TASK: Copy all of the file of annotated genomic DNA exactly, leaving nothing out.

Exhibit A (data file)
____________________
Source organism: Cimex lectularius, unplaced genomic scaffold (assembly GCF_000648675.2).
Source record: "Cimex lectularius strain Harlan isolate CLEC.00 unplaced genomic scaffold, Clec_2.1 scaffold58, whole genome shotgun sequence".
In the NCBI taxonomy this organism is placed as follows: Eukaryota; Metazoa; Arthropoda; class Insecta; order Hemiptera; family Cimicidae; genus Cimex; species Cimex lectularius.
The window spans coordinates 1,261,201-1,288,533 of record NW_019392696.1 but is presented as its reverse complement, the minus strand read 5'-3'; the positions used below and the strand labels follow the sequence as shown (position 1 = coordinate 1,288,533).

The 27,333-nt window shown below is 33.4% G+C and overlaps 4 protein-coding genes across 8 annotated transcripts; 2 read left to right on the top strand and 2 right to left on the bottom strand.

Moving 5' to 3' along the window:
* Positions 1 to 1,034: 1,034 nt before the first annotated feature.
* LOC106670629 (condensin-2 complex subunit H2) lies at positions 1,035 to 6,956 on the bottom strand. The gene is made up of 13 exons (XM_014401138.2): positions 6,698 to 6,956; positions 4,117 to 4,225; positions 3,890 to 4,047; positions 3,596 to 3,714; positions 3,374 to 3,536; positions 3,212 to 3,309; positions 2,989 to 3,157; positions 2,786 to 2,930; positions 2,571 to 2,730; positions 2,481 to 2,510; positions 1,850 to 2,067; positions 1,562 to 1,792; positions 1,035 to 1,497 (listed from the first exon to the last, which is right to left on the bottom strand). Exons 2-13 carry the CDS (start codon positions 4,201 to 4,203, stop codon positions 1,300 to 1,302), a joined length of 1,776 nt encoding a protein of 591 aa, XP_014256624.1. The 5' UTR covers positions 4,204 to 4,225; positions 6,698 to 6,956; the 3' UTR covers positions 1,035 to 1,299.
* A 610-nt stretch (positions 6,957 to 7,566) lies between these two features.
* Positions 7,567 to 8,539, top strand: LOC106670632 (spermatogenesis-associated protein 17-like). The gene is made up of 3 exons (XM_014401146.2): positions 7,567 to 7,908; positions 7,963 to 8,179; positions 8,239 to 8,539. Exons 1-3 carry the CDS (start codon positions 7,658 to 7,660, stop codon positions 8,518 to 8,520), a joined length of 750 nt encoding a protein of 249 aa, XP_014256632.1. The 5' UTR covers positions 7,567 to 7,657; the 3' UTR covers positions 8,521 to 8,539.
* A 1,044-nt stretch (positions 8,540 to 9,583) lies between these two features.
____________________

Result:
Source organism: Cimex lectularius, unplaced genomic scaffold (assembly GCF_000648675.2).
Source record: "Cimex lectularius strain Harlan isolate CLEC.00 unplaced genomic scaffold, Clec_2.1 scaffold58, whole genome shotgun sequence".
In the NCBI taxonomy this organism is placed as follows: Eukaryota; Metazoa; Arthropoda; class Insecta; order Hemiptera; family Cimicidae; genus Cimex; species Cimex lectularius.
The window spans coordinates 1,261,201-1,288,533 of record NW_019392696.1 but is presented as its reverse complement, the minus strand read 5'-3'; the positions used below and the strand labels follow the sequence as shown (position 1 = coordinate 1,288,533).

The 27,333-nt window shown below is 33.4% G+C and overlaps 4 protein-coding genes across 8 annotated transcripts; 2 read left to right on the top strand and 2 right to left on the bottom strand.

Moving 5' to 3' along the window:
* Positions 1 to 1,034: 1,034 nt before the first annotated feature.
* LOC106670629 (condensin-2 complex subunit H2) lies at positions 1,035 to 6,956 on the bottom strand. The gene is made up of 13 exons (XM_014401138.2): positions 6,698 to 6,956; positions 4,117 to 4,225; positions 3,890 to 4,047; positions 3,596 to 3,714; positions 3,374 to 3,536; positions 3,212 to 3,309; positions 2,989 to 3,157; positions 2,786 to 2,930; positions 2,571 to 2,730; positions 2,481 to 2,510; positions 1,850 to 2,067; positions 1,562 to 1,792; positions 1,035 to 1,497 (listed from the first exon to the last, which is right to left on the bottom strand). Exons 2-13 carry the CDS (start codon positions 4,201 to 4,203, stop codon positions 1,300 to 1,302), a joined length of 1,776 nt encoding a protein of 591 aa, XP_014256624.1. The 5' UTR covers positions 4,204 to 4,225; positions 6,698 to 6,956; the 3' UTR covers positions 1,035 to 1,299.
* A 610-nt stretch (positions 6,957 to 7,566) lies between these two features.
* Positions 7,567 to 8,539, top strand: LOC106670632 (spermatogenesis-associated protein 17-like). The gene is made up of 3 exons (XM_014401146.2): positions 7,567 to 7,908; positions 7,963 to 8,179; positions 8,239 to 8,539. Exons 1-3 carry the CDS (start codon positions 7,658 to 7,660, stop codon positions 8,518 to 8,520), a joined length of 750 nt encoding a protein of 249 aa, XP_014256632.1. The 5' UTR covers positions 7,567 to 7,657; the 3' UTR covers positions 8,521 to 8,539.
* A 1,044-nt stretch (positions 8,540 to 9,583) lies between these two features.